Our ED is busy and patients with non-urgent conditions can expect longer wait times. Please click here for more information on where to go for non-urgent care.

Middlemore Hospital’s Emergency Department (ED) as well as Urgent Care Clinics and GPs in South Auckland are experiencing unprecedented demand for services with 415 people coming through the ED doors on Monday alone.

Counties Manukau Health has implemented escalation plans to mitigate this pressure however Clinical Director of Middlemore Hospital’s Emergency Department, Vanessa Thornton, says this volume has the potential to impact the hospital throughout the week with a significant proportion of presentations related to winter viruses. 

“Last year, COVID-19 precautions were front of mind for people and as such the number of colds going around was minimal. However, with greater face-to-face contact taking place this year we are seeing a significant upswing in these symptoms.

“We ask people who are experiencing cold-like symptoms to get plenty of rest, drink lots of fluids, and minimise contact with people where possible. Further advice can be found here.”

With the number of ED presentations for non-emergencies rising, Dr Thornton once again called on the community to support the hospital by seeking the right care for their condition and leaving the ED free for those who need it most. 

“EDs are there primarily to treat those whose condition threatens life or limb, and the impacts of having patients come to ED whose conditions could be treated by a GP or at Urgent Care clinics are having an effect on the patients who really need our help.

“It is important for our community to understand that they don’t need to come to ED for non-emergencies. If you are sick, getting the right care for your condition both helps our hospital and will ensure you are seen and treated more quickly than you would by coming to the ED.”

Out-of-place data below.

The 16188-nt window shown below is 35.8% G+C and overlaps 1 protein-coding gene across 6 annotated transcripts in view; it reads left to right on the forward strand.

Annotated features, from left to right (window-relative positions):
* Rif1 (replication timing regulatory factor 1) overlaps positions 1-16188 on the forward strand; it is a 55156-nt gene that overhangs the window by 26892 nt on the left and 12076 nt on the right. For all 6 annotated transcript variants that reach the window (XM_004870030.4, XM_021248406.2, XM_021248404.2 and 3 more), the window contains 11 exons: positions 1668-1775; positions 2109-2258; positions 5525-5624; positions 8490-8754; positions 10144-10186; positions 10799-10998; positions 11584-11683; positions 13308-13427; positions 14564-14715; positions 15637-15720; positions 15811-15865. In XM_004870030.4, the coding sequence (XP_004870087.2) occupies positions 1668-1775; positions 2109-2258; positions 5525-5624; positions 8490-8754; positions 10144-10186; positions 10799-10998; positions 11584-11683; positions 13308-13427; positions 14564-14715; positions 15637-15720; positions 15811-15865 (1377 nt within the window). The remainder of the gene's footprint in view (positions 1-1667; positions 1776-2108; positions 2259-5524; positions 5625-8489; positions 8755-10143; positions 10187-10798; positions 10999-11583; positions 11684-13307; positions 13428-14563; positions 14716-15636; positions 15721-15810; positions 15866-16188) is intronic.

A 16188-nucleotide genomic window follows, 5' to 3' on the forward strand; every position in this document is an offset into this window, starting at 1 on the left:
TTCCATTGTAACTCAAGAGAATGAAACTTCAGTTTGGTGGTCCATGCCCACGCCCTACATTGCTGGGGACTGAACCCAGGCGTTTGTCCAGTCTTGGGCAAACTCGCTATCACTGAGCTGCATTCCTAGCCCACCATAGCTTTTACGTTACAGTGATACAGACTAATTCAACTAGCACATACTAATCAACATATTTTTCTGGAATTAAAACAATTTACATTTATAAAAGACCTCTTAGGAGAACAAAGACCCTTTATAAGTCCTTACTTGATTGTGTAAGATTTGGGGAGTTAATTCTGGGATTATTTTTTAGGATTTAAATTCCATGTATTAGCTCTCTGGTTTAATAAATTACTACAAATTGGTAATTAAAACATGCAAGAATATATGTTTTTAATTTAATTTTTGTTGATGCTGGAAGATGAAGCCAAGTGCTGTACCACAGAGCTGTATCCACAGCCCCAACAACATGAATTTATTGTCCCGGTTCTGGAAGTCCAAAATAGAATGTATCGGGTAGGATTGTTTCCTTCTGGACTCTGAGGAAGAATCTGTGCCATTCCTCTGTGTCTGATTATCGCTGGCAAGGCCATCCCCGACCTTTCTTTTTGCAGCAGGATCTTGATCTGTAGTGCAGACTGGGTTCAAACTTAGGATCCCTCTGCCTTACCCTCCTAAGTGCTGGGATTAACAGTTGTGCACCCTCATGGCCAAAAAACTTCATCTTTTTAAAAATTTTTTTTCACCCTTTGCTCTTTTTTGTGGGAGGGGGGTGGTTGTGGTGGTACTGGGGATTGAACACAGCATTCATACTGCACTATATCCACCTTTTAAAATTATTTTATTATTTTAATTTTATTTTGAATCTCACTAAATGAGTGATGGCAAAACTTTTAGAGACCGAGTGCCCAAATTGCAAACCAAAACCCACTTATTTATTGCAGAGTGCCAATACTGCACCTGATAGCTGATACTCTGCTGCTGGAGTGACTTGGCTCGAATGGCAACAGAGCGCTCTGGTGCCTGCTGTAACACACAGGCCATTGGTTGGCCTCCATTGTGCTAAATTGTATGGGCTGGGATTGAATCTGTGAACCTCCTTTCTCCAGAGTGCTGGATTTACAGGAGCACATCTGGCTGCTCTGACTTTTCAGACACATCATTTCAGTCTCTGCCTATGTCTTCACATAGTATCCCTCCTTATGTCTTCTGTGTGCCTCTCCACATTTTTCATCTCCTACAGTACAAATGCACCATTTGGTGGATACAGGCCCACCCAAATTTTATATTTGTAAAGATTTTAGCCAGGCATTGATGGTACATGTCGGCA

Advice for self-management of colds

See Ministry of Health’s advice here.

  • Get plenty of rest.
  • Drink lots of fluids such as water.
  • Use a humidifier to increase air moisture, especially in your bedroom.

There are no medicines that cure a cold. Antibiotics only work against bacterial infections, not the viral infections that cause a cold.

However, you can treat your symptoms with medicines such as painkillers, nose drops or sprays, cough syrups and drops, throat lozenges and decongestants (check with your doctor or pharmacist before you take any of these if you’re already taking other medicines).

Please remember, if you have COVID-like symptoms, please stay at home and get tested.  See here for further information.

Where to go for treatment in our community

Most times a GP can provide medical advice and prescriptions to manage acute injuries and illnesses as well as long-term conditions.

Urgent Care clinics provide support for patients who feel unwell outside of regular GP hours or on weekends and public holidays.

These clinics provide free or low cost care for children under 14 years old, adults over 65, and Community Service Card or High User Health Card holders.

Who to contact

If you don’t have a family doctor you can find one on Healthpoint which is an online directory for GPs and also provides information on Accident and Medical clinics.

Health advice also is available 24 hours a day by calling Healthline on 0800 611 116 with the service providing interpreters for non-English speakers.

You can also download the Emergency Q app which has been designed to help users find what services are open, how long you may have to wait and, where appropriate, how much it may cost.

The app, which you can download from the app store or here, is free to use and will help you and your whaanau get the right care from the right place at the right time.

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Less than a minute to read Communications Team

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